SRI LANKA’S NIGHT OF PROPERTY BURNING
BBC: 11 May 2022
Security forces are out in force across Sri Lanka with orders to shoot looters on sight amid continuing protests at the government’s handling of a devastating economic crisis.
Despite a nationwide curfew, there was a second night of arson attacks.
Shops near Colombo were torched, as well as a resort owned by the son of ex-Prime Minister Mahinda Rajapaksa.
The ex-PM is holed up in a naval base after resigning when public fury erupted over fuel and food shortages.
At least nine people have been killed and about 200 injured in unrest since Monday.
It began when government supporters attacked protesters who are demanding that President Gotabaya Rajapaksa, the former PM’s younger brother, should leave office.
The worst trouble overnight was in the north of the capital, Colombo, where rival groups set fire to shops in the town of Negombo.
Sri Lanka had already seen weeks of protests over its dire financial situation, which has caused the Sri Lankan rupee to plunge, provoking severe shortages of basic items such as food, fuel and medical supplies.
On Monday night, mobs burned more than 50 houses belonging to politicians, while a controversial museum dedicated to the Rajapaksa family was also razed to the ground in their traditional heartland, Hambantota, in the country’s south.
Shops, businesses and offices are shut for a third day on Wednesday under a nationwide curfew in place until Thursday morning.
A meeting between Sri Lanka’s political party leaders has been moved online over security concerns.
The streets of the capital, Colombo, bear the evidence of this week’s rioting – a heavy police presence, troops on the streets, and overturned and burnt buses after Monday’s violence.
Police have been ordered to shoot law-breakers and looters on sight, while thousands of members of the security forces have been deployed to patrol the streets.
Nonetheless, protesters continue to gather at Galle Face Green, the main protest site in Colombo. They insist President Rajapaksa has grossly mismanaged the economy and must stand aside.
He is the last Rajapaksa family member in office and the resignation of his brother as prime minister did nothing to placate demonstrators or bring calm.
President Rajapaska says he is holding talks with other political parties aimed at forming a unity government. But the main opposition says it will not be part of the interim administration unless the president stands down.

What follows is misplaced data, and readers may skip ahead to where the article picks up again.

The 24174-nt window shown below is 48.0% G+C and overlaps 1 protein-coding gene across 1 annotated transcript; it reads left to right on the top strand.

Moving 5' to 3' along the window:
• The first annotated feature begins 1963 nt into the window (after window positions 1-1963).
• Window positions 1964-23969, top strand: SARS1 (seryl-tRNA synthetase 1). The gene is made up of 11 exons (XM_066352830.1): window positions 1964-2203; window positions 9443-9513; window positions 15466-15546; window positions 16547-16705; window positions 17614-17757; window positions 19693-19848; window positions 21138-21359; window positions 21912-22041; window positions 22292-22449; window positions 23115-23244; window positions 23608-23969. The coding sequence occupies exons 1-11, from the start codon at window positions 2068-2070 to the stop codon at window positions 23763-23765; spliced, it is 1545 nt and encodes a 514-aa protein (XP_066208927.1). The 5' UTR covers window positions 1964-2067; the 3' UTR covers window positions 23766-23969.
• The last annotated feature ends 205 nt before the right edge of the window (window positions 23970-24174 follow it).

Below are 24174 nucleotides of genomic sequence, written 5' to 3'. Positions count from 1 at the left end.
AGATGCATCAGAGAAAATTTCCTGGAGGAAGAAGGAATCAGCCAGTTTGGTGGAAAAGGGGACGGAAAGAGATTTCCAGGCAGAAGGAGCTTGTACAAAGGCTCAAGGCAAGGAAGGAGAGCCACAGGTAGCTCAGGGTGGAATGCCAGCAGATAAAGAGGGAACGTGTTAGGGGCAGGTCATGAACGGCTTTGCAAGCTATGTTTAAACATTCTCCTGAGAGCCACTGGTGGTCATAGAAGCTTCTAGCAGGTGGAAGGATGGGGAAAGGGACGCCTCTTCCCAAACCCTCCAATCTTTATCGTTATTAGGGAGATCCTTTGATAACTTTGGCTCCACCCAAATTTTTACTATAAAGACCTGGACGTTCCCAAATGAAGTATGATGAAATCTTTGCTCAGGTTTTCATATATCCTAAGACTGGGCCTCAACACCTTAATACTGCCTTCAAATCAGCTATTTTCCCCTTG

At present, there is no clarity on which political parties might come together to form such a government.
The political stalemate comes as Sri Lanka attempts to iron out a bailout package with the International Monetary Fund (IMF) – the island’s $81bn economy is near bankruptcy.
It has suspended its foreign debt payments, largely because it cannot service loans from China that paid for massive infrastructure projects.
While the pandemic hit the vital tourism sector and shrank Sri Lanka’s earnings and foreign exchange reserves, experts say problems have been exacerbated by populist tax cuts in 2019 and a disastrous ban on chemical fertilisers in 2021 that devastated crop yields.
Protesters gathered in front of Trincomalee Naval Base in the north-east after reports that Mahinda Rajapaksa had fled there with his family after escaping from his Colombo residence when it was besieged by crowds on Monday night.
Defence officials confirmed on Wednesday that he was inside the base.
Earlier, there had been rumours that he and others in the family had fled to India, which the Indian High Commission in Colombo denied.
Sri Lankans are still reeling from the violence that has erupted. Many politicians are sheltering in safe houses or avoiding appearing in public.
“It is not at all safe, particularly for politicians on the government side,” Nalaka Godahewa, until recently media minister, told the BBC. His house was among those torched.
Mahinda Rajapaksa, once celebrated by the majority Sinhalese as a war hero for defeating the Tamil Tiger rebels, has suddenly become a villain. Many blame his supporters for targeting anti-government protesters, which then set off a chain of violent events.
The Rajapaksas have always stood together, but this time, their differences are out in the open. The problem appears to have started after Gotabaya asked the family patriarch Mahinda to “take one for the team” and resign.
How the family, who have dominated Sri Lankan politics for years, overcome this crisis is now an open question.